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FDR Paperback – May 13, 2008
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Top Customer Reviews
The footnoting in FDR is highly extensive and the curious reader will look at many of them and make notes to read on additional topics as Smith piques the interest of any with any significant interest in Roosevelt. He, like Lincoln, was the President in a time where it is difficult to imagine, even for his critics, another person assuming the role. Smith explains and documents almost all of FDR's life and gives very plausible reasons for his rather radical views at the time, especially for one with his Hudson River pedigree. He tackles his many physical challenges, his relationship with his peripatetic wife Eleanor (see Doris Kearns Goodwin's No Ordinary Time) , his affair with Lucy Mercer Rutherford, his intimate relationship with Churchill (see Jon Meacham's Franklin and Winston) and his reliance on a cast of eclectic personal and political operatives over the years. All of his public years are well covered, perhaps even more so his early years in New York politics.
There is very little, if nothing to criticize about this book. One could make an argument that Smith tried too hard to keep it a readable 636 pages with and additional 221 pages of notes and an exhaustive bibliography. Maybe two volumes would have improved this work, but that is sheer conjecture. This book must be read by all with more than a passing interest in 20th Century American history. Simply sublime.
As Smith notes in the foreword, there is a ridiculous volume of literature on FDR, his policies, his lieutenants, and his wife. Smith's gift is that he absorbs the massive amount of scholarship, does an impressive amount of primary source research - some of which even after all the preceding authors is still quite original - and then unlike most academics translates it into concepts even neophytes can understand. While shelves are filled with volumes detailing programs of the New Deal, Smith both explains the programs thoroughly and then adds on all the behind the scenes deal-making and politics, yet does so in a masterly crafted 55 pages.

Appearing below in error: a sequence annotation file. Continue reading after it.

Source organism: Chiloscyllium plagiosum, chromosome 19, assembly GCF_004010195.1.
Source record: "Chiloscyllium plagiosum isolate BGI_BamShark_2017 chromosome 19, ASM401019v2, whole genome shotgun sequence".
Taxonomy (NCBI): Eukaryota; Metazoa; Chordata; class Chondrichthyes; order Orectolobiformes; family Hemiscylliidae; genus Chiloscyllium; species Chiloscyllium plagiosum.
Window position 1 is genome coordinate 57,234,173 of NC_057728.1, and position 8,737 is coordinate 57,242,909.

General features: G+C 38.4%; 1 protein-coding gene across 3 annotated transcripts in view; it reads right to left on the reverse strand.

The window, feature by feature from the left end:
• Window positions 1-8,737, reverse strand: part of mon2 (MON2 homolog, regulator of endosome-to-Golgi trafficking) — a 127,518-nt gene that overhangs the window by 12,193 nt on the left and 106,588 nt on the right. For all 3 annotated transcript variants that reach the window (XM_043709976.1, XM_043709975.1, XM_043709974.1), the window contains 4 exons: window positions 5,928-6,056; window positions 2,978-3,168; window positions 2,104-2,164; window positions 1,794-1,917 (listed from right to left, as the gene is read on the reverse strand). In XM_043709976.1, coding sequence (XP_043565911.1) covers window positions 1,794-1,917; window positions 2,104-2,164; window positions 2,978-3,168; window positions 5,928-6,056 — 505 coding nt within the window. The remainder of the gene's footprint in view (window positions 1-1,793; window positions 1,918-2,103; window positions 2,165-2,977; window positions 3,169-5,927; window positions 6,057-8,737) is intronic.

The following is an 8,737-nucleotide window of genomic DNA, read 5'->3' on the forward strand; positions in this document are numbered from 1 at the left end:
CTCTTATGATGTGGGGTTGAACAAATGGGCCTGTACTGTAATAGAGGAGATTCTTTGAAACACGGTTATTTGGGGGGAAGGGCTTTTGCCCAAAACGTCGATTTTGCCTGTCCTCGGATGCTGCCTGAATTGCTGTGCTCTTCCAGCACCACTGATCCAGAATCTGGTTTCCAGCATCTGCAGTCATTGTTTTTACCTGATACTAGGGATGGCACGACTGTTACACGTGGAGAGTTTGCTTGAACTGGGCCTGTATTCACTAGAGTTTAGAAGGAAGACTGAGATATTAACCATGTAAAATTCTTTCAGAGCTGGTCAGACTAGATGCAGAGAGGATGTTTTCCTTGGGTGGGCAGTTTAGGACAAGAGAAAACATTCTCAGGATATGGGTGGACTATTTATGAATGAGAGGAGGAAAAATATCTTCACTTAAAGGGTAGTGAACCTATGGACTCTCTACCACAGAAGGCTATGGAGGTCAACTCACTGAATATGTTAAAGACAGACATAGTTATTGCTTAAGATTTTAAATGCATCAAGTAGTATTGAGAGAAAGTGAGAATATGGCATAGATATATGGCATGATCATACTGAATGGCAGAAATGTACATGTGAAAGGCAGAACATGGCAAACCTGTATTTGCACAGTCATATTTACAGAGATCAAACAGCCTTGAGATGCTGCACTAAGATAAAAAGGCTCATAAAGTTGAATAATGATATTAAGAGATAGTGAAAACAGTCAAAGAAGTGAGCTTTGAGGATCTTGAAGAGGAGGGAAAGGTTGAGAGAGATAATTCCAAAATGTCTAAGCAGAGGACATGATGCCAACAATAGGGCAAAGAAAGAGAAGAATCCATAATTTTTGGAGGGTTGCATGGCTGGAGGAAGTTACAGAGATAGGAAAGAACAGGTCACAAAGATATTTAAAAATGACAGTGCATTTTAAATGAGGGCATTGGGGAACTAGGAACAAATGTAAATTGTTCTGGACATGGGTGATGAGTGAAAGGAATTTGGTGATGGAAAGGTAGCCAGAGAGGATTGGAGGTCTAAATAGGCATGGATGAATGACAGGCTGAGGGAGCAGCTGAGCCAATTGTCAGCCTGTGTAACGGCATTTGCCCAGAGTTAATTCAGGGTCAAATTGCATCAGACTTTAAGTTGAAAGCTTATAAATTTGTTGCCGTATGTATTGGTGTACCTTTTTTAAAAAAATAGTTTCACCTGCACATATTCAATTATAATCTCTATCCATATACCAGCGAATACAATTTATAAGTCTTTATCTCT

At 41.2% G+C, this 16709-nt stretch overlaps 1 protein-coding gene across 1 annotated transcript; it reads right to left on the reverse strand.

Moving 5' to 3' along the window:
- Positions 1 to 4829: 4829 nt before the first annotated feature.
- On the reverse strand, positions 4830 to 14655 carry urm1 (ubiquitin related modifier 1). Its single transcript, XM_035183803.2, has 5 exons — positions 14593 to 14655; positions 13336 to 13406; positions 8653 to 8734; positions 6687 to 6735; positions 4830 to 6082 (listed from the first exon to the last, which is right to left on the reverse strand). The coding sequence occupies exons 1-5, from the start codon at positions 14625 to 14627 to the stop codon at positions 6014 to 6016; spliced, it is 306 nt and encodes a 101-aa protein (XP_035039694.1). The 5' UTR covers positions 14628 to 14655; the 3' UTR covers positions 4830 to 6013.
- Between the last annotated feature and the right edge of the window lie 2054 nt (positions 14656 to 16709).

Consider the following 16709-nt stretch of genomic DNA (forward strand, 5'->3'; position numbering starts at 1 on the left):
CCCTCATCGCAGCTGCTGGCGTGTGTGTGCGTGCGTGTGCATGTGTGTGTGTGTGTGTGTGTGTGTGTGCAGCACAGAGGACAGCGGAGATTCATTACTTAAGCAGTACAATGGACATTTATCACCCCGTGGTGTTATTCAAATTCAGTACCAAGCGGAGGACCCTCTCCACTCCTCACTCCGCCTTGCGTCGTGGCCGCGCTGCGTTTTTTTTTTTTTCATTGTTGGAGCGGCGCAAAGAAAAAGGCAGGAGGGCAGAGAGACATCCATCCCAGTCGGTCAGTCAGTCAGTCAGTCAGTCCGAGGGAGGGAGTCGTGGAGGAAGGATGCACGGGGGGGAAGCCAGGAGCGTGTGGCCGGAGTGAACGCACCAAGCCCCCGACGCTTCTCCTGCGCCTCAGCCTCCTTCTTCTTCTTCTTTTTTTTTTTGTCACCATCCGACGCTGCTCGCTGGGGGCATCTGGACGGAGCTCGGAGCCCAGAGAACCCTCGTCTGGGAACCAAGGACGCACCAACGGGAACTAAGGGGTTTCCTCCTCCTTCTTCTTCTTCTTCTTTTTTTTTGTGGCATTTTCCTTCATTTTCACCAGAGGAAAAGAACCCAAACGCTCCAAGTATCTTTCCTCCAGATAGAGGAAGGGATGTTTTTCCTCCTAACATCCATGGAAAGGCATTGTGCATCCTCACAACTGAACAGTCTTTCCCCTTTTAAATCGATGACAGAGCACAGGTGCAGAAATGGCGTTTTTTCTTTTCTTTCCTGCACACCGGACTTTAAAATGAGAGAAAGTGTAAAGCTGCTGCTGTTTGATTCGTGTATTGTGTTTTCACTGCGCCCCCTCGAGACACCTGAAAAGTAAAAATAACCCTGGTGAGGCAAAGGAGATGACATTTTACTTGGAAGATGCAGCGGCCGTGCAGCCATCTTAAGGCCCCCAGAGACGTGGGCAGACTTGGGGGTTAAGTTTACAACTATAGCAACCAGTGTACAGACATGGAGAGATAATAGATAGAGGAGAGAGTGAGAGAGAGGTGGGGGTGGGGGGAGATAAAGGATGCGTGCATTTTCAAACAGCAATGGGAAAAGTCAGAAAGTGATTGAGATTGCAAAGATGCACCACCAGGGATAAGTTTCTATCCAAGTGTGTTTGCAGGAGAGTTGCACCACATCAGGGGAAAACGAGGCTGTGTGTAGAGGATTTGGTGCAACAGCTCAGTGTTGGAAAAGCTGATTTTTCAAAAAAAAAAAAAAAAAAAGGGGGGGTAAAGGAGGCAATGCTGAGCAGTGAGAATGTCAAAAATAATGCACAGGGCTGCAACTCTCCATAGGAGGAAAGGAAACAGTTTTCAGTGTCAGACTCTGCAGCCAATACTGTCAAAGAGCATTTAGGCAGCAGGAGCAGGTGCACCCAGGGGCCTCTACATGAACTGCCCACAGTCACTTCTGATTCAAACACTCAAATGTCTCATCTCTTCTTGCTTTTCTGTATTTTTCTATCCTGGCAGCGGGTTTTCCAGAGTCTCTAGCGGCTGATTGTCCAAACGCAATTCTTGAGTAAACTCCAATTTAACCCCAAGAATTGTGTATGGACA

This isn't to say that Smith hasn't done his homework. In some places he adds significantly to the existing literature. For instance, Roosevelt's stint as Assistant Secretary of the Navy is probably better explored than any other of his biographers. The results are interesting: FDR's Navy Secretary boss, Josephus Daniels, was not the pushover that many historians argue, FDR contributed a surprising amount to the war effort (it was FDR, not Daniels, that championed the Naval Reserve), and Smith strongly supports an argument that his administrative experience was not just a political education in learning how to deal with Congress but also provided the background to succeed as commander-in-chief during World War II. Some of this is original research, other parts are synthesizing a bunch of underutilized biographies, but in total it works nicely.
Smith is an unabashed admirer of Roosevelt - his parents' farm was electrified by the rural projects - but objectively criticizes policy and people in a distinctly non-partisan manner. Woodrow Wilson is torn to shreds as a bungling holier-than-thou racist zealot, and when FDR makes similarly bad mistakes Smith calls him to task. Smith spends a good deal of time attacking FDR's hubris in packing the Supreme Court and attempting to purge the party of conservatives. Those have been covered before by others, but he successful argues there is no little irony how the former crippled his legislative agenda and the latter, if successful, would have lead to disastrous consequences on later foreign policy votes. Other errors like the Japanese detention order and screwing up postwar Europe by largely excluding the State department from policy decisions because of a spat between him and Cordell Hull provide balance. Conspiracy theorists aren't going to like how he tramples the Pearl Harbor myths - Dean Acheson's role in scuttling FDR's final attempt towards defusing things is noteworthy - but the scholarship is there in the footnotes for those who want to look it up.
This is a biography that will likely be used as the starting point for most research on the subject matter for years to come. Smith is to be commended for showing that not all scholarly biographies have to break the back of the reader. 5 stars.